Ampersand, a Rwandan electric motorbike start-up, has successfully rolled out electric-powered motorbikes with battery swap stations and is pioneering the transformation that intends to ensure that practically all motorbikes in Rwanda are electric within the next five years.
It’s a lofty goal, given that Kigali, Rwanda’s capital city, has over 25,000 motorcycles, some of which work up to 10 hours a day and traverse hundreds of kilometres every day. “In this part of the world, motorcycles account for more than half of all vehicles,” explains Ampersand CEO Josh Whale.
“Their simple engines lack the kind of expensive emissions-reduction technology found in modern vehicles and motorcycles in the global north.” Meanwhile, these motorbikes run for over 100 kilometres every day, which is a lot of pollution and carbon [dioxide].” He added that, In Rwanda, drivers spend more on gasoline each year than on a new motorcycle. We’ve demonstrated that we can provide an alternative in the same style as their present motorcycle that is less expensive to acquire, power, and maintain.” With an estimated five million motorcycles on East Africa’s roads, Ampersand and its competitors may save a lot of CO2 if they gain a large part of the market.
The start-up company is much more than a software platform, as it provides the option to assemble motorcycles, install batteries, and charging stations. Each motorcycle is made up of approximately 150 parts, which are assembled in Kigali. The battery packs, in particular, have been carefully built and prototyped by Ampersand experts in Rwanda. They are then built outside of Rwanda and shipped back for final assembly by professionals. Ampersand presently employs 73 people at its Rwandan motorbike manufacturing, which is expanding and transferring to a new site this month.
“We also happen to be a motorcycle firm for the time being, with spare parts and servicing.” On the vehicle side, though, we’d be happy to collaborate with the major existing petrol motorcycle manufacturers. Whales explained.
He further added that “We are still a small organization, and we want to move rapidly – as the climate crisis demands – and take on some difficult tasks. So, where we can, we’re eager to link up with huge existing companies,” The business has set up five battery swap stations around Kigali, where drivers may switch their low batteries for recharged ones.
Ampersand previously received $9 million from the US International Development Finance Corporation (DFC) to expand its operations in Rwanda and Kenya in November 2021. The DFC financing is the bank’s first for electric mobility, indicating growing investor confidence in Africa’s burgeoning e-mobility market. According to officials, the $9 million loans will enable Ampersand to increase the number of electric bikes in Rwanda and Kenya to tens of thousands by the end of 2022.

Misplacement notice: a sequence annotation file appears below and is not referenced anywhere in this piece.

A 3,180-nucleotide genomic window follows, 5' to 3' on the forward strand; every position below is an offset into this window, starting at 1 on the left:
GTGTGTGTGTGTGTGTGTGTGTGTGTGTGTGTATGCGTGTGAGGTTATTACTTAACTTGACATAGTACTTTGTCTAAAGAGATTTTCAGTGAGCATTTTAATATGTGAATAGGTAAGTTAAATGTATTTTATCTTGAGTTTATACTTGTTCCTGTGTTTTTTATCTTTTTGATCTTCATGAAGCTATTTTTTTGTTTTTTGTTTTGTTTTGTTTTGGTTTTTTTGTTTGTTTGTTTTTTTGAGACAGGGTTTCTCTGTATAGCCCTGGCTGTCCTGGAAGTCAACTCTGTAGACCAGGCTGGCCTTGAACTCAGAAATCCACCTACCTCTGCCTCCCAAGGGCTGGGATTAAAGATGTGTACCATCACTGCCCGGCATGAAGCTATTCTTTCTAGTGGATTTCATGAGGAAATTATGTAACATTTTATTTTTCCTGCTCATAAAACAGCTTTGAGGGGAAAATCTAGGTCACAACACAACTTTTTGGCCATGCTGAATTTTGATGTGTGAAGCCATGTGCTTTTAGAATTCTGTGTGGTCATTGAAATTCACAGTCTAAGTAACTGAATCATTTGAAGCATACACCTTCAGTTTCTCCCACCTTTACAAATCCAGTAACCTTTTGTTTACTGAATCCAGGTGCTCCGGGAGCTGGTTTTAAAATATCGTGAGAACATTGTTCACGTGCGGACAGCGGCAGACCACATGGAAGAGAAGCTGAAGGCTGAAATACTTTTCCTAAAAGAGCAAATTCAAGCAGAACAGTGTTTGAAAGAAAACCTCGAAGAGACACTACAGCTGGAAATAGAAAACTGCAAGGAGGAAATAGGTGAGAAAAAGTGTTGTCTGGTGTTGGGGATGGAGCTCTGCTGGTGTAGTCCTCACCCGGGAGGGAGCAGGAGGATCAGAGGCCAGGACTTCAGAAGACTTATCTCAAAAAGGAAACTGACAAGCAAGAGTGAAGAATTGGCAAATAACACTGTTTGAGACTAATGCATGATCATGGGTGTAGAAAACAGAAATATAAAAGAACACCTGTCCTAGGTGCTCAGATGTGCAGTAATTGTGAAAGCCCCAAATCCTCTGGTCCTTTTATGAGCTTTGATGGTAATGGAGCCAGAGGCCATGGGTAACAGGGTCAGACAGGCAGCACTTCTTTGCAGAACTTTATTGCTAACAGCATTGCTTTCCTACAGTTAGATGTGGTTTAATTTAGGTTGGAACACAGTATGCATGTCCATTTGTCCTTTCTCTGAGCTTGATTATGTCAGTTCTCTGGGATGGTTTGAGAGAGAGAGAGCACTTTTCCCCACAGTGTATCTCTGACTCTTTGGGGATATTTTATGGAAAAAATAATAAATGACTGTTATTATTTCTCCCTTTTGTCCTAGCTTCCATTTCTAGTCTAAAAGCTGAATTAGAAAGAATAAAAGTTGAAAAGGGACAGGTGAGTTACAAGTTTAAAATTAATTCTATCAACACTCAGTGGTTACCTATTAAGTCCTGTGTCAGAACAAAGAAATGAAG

The loan follows a $4 million Series A investment Ampersand received in 2021, which was backed by Silicon Valley investors Ecosystem Integrity Fund (EIF) and TotalEnergies. The company began operations in 2019 with a seed capital of around $600,000.
In 2018, it got investment and support from FactorE Ventures, the Rwanda Green Fund, USAID’s Development Innovation Ventures, Shell Foundation, the UK FCDO’s Frontier Technology Livestreaming fund, the New Zealand Government, and a loan from Blue Haven Initiative’s Catalytic Fund.
Electric mobility is becoming increasingly popular around the world because of its environmental benefits and long-term cost-effectiveness. The company is betting on the industry’s growing popularity around the world, which has made it easier for start-ups to raise finance as a result of recent advancements.
Electric mobility is becoming increasingly popular around the world because of its environmental benefits and long-term cost-effectiveness. The company is betting on the industry’s growing popularity around the world, which has made it easier for start-ups to raise finance as a result of recent advancements. “This is a brand-new and interesting industry. There is a great deal of interest and investment in climate change, as well as a strong belief that electric mobility will play a significant role in the future and will be financially feasible “In an earlier interview, Whale stated. The company has previously stated its willingness to form collaborations with other companies, such as partnering with gas station operators to put up battery swap stations and motorbike manufacturers.
Estimates reveal that converting all Rwandan motorbikes to electric in the future years will require a $75 million investment with enormous returns for investors. Ampersand’s entry into Africa has only been the first stage; the corporation is now expanding into neighbouring Kenya and other African countries. While there are obstacles to rolling out electric vehicles across Africa, such as a lack of specialized skills, apprehension from venture capitalists, and interrupted supply chains, Whale believes that Africa can be a leader in the worldwide transformation to e-mobility.
He claims that the amount of operating capital required is “easily realistic” and that world governments could contribute to speed up implementation. “We intend to demonstrate that the electric age has arrived – for everyone – and that clean mobility isn’t something that will just trickle down to the global south decades later. Rather, it is now cost-effective, fundable, and investable.”